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SGB v. PREVI, Superior Tribunal of Justice of Rio de Janeiro, Brazil (4 August 2010)

Procedural Posture

Following the death of his partner, SGB filed suit against the decision of the pension fund of the State-owned Bank of Brazil (“PREVI”) to deny him survivor benefits. A first instance court granted SGB’s request for benefits, but PREVI appealed and that decision was reversed. SGB then filed an appeal to the Superior Tribunal of Justice.


SGB and LCFS had a fifteen-year relationship, which ended with LCFS’s death. A survivor’s benefit was granted by the National Social Security Institute, but LCFS also had a pension scheme with PREVI. PREVI denied benefits to SGB on the ground that it did not recognise a stable union between two men but only between opposite-sex couples.


Whether the long-term stable relationship of two men should qualify for a survivor pension in the same manner as the relationship of an opposite sex couple.

Domestic Law

Constitution of Brazil, Article 1 (dignity), Article 3 (non-discrimination), Article 5 (equality before the law), and Article 226(3) (“For purposes of protection by the State, the stable union between a man and a woman is recognised as a family entity, and the law shall facilitate the conversion of such entity into marriage”).

Federal Law N0. 10406 of 10 January 2002 (Civil Code), Article 1723 (recognising as a family entity the stable union of a man and a woman).

Decree-Law No. 4657 of 4 September 1942 (concerning the introduction of changes to Civil Code), Articles 4 (“When the law is silent, the court will decide the case according to the analogy, customs and general principles of law”), and 5 (in applying the law, the court will serve the social purposes to which it is addressed and the requirements of the common good”).

Reasoning of the Court

The first instance court had reasoned that the absence of specific legislation recognising same-sex civil unions or partnerships was not an impediment to judicial recognition. Using Article 4 of Decree-Law No. 4657 and by analogy to the regulation of heterosexual civil unions provided by Article 1723 of the Civil Code and Article 226 of the Constitution, the first instance court concluded that all the requirements were fulfilled and that denial of the pension claim was unjustified.

PREVI appealed and the appellate court reversed. The appellate court relied on Article 226 of the Constitution (which defined the stable union of a man and a woman as a family unit) to conclude that same-sex relationships could not receive legal recognition.

On appeal to the Superior Tribunal of Justice, the appellant argued that the discrimination against same-sex relationships was based on prejudice and violated the rights of individuals whose sexual orientation differed from the heterosexual norm. This in turn infringed the constitutional guarantee of equal protection under the law. The appellant also argued that Article 5 of the Constitution provided that all persons were equal before the law without any distinction whatsoever. Given that sexual orientation was not defined in the Constitution as an essential feature justifying a difference in treatment, differences in treatment based on sexual orientation were discriminatory.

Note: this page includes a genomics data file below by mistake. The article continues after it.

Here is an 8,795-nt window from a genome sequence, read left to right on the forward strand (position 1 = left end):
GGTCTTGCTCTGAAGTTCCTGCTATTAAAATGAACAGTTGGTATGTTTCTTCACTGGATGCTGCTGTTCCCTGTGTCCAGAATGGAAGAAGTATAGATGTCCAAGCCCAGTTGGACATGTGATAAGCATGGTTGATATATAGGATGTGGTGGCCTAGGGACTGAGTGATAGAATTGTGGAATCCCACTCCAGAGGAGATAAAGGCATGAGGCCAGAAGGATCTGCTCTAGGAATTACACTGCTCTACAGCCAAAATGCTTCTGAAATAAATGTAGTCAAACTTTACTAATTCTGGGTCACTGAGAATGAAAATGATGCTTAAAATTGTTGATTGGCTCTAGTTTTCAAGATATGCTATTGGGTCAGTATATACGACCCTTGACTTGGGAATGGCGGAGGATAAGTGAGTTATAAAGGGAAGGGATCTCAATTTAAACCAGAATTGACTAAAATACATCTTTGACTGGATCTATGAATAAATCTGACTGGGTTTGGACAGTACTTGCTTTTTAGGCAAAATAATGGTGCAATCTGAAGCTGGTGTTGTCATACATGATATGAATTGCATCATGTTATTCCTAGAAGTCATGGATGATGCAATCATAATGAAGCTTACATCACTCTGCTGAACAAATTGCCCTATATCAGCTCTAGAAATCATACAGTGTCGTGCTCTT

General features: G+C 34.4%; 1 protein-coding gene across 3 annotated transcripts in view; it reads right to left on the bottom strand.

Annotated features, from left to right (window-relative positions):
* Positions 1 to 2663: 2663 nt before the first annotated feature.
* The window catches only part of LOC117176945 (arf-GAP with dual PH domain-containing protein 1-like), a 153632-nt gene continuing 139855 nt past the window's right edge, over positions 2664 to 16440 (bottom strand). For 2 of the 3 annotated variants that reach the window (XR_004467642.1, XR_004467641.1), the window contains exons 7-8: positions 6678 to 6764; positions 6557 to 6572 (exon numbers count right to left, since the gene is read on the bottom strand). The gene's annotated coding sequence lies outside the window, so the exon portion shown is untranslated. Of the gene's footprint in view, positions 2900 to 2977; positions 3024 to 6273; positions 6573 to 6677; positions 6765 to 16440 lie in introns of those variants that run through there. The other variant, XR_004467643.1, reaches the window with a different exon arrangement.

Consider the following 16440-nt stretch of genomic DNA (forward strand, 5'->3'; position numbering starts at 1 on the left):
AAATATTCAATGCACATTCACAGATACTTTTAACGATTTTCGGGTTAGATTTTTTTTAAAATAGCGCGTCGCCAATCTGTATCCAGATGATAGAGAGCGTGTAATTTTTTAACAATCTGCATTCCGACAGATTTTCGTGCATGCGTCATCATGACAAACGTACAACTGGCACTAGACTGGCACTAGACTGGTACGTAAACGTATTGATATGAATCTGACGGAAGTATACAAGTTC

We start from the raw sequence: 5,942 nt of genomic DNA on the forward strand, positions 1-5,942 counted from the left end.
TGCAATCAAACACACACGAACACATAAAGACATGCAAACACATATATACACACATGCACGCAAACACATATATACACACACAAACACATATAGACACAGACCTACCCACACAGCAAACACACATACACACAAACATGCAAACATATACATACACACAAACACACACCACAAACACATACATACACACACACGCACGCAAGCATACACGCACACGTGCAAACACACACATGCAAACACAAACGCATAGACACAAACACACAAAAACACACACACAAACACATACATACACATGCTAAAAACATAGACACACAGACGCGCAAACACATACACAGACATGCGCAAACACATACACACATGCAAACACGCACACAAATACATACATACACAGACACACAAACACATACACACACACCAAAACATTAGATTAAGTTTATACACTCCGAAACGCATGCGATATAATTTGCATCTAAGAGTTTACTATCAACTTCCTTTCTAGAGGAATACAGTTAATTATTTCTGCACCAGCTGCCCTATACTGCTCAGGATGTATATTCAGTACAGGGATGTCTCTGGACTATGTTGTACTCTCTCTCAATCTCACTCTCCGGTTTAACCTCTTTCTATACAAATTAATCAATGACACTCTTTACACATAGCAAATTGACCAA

The appellant drew attention to the preamble of the Constitution, which described its purpose as ensuring “equality and justice as supreme values of a fraternal, pluralist and unprejudiced society”. Moreover, Article 1 enshrined human dignity as a foundation of Brazil, and Article 3 provided that the promotion of “the well-being of all, without prejudice as to origin, race, sex, colour, age and any other forms of discrimination” was a fundamental objective. The appellate court decision had used the sexual orientation of the pension holder to justify exclusion from the pension benefit scheme and this directly violated human dignity.

The Court agreed with the appellant’s arguments and overturned the lower court’s decision denying benefits. It recognised same-sex relationships as stable unions with rights, and observed that valuing love and relationships meant setting aside traditional preoccupations with “patrimonial matters” or the “procreative purpose of the family entity”. It emphasised that the understanding of relationships had changed and that today’s view was more focused on the communion of life and interest between partners.


On 5 May 2011, the Supreme Federal Court of Brazil unanimously recognised the legal rights of partners in same-sex civil unions. Although the Court maintained the distinction between civil unions and marriage, it ordered that same-sex couples be permitted to register their unions, thus granting them the rights of married couples. The Court relied on Article 3 of the Constitution.

full text of judgment forthcoming